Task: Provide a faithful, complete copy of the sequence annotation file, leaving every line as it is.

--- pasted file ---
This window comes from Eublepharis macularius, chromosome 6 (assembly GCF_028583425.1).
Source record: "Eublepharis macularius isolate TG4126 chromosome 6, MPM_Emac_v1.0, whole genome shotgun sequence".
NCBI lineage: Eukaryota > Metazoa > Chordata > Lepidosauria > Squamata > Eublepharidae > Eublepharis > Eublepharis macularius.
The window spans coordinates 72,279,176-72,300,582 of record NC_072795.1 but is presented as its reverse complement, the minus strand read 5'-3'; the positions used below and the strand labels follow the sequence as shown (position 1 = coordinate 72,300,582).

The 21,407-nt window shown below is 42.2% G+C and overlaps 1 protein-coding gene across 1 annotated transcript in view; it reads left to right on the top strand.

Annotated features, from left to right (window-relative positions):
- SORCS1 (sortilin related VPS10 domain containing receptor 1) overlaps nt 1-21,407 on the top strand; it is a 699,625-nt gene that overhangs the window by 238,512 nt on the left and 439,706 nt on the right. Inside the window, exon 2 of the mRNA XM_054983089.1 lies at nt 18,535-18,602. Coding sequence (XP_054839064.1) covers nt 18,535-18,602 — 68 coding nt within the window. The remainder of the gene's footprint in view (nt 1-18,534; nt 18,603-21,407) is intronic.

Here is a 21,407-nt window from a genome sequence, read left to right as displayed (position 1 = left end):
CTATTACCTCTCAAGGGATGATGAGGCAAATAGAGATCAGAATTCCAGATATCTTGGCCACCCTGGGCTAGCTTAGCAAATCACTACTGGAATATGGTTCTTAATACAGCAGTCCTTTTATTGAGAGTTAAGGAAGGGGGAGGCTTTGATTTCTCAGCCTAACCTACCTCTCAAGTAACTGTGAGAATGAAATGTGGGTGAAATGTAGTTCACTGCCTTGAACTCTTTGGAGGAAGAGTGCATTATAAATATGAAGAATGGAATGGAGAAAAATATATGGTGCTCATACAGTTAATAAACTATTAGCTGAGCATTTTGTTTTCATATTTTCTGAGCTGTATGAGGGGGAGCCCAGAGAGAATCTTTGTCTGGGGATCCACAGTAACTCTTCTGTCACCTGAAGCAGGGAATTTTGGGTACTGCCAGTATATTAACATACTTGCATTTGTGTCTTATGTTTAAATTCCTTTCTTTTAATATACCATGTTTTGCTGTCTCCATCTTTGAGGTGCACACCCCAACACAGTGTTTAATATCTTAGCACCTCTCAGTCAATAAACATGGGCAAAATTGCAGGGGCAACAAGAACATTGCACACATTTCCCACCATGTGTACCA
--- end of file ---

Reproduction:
This window comes from Eublepharis macularius, chromosome 6 (assembly GCF_028583425.1).
Source record: "Eublepharis macularius isolate TG4126 chromosome 6, MPM_Emac_v1.0, whole genome shotgun sequence".
NCBI lineage: Eukaryota > Metazoa > Chordata > Lepidosauria > Squamata > Eublepharidae > Eublepharis > Eublepharis macularius.
The window spans coordinates 72,279,176-72,300,582 of record NC_072795.1 but is presented as its reverse complement, the minus strand read 5'-3'; the positions used below and the strand labels follow the sequence as shown (position 1 = coordinate 72,300,582).

The 21,407-nt window shown below is 42.2% G+C and overlaps 1 protein-coding gene across 1 annotated transcript in view; it reads left to right on the top strand.

Annotated features, from left to right (window-relative positions):
- SORCS1 (sortilin related VPS10 domain containing receptor 1) overlaps nt 1-21,407 on the top strand; it is a 699,625-nt gene that overhangs the window by 238,512 nt on the left and 439,706 nt on the right. Inside the window, exon 2 of the mRNA XM_054983089.1 lies at nt 18,535-18,602. Coding sequence (XP_054839064.1) covers nt 18,535-18,602 — 68 coding nt within the window. The remainder of the gene's footprint in view (nt 1-18,534; nt 18,603-21,407) is intronic.

Here is a 21,407-nt window from a genome sequence, read left to right as displayed (position 1 = left end):
CTATTACCTCTCAAGGGATGATGAGGCAAATAGAGATCAGAATTCCAGATATCTTGGCCACCCTGGGCTAGCTTAGCAAATCACTACTGGAATATGGTTCTTAATACAGCAGTCCTTTTATTGAGAGTTAAGGAAGGGGGAGGCTTTGATTTCTCAGCCTAACCTACCTCTCAAGTAACTGTGAGAATGAAATGTGGGTGAAATGTAGTTCACTGCCTTGAACTCTTTGGAGGAAGAGTGCATTATAAATATGAAGAATGGAATGGAGAAAAATATATGGTGCTCATACAGTTAATAAACTATTAGCTGAGCATTTTGTTTTCATATTTTCTGAGCTGTATGAGGGGGAGCCCAGAGAGAATCTTTGTCTGGGGATCCACAGTAACTCTTCTGTCACCTGAAGCAGGGAATTTTGGGTACTGCCAGTATATTAACATACTTGCATTTGTGTCTTATGTTTAAATTCCTTTCTTTTAATATACCATGTTTTGCTGTCTCCATCTTTGAGGTGCACACCCCAACACAGTGTTTAATATCTTAGCACCTCTCAGTCAATAAACATGGGCAAAATTGCAGGGGCAACAAGAACATTGCACACATTTCCCACCATGTGTACCA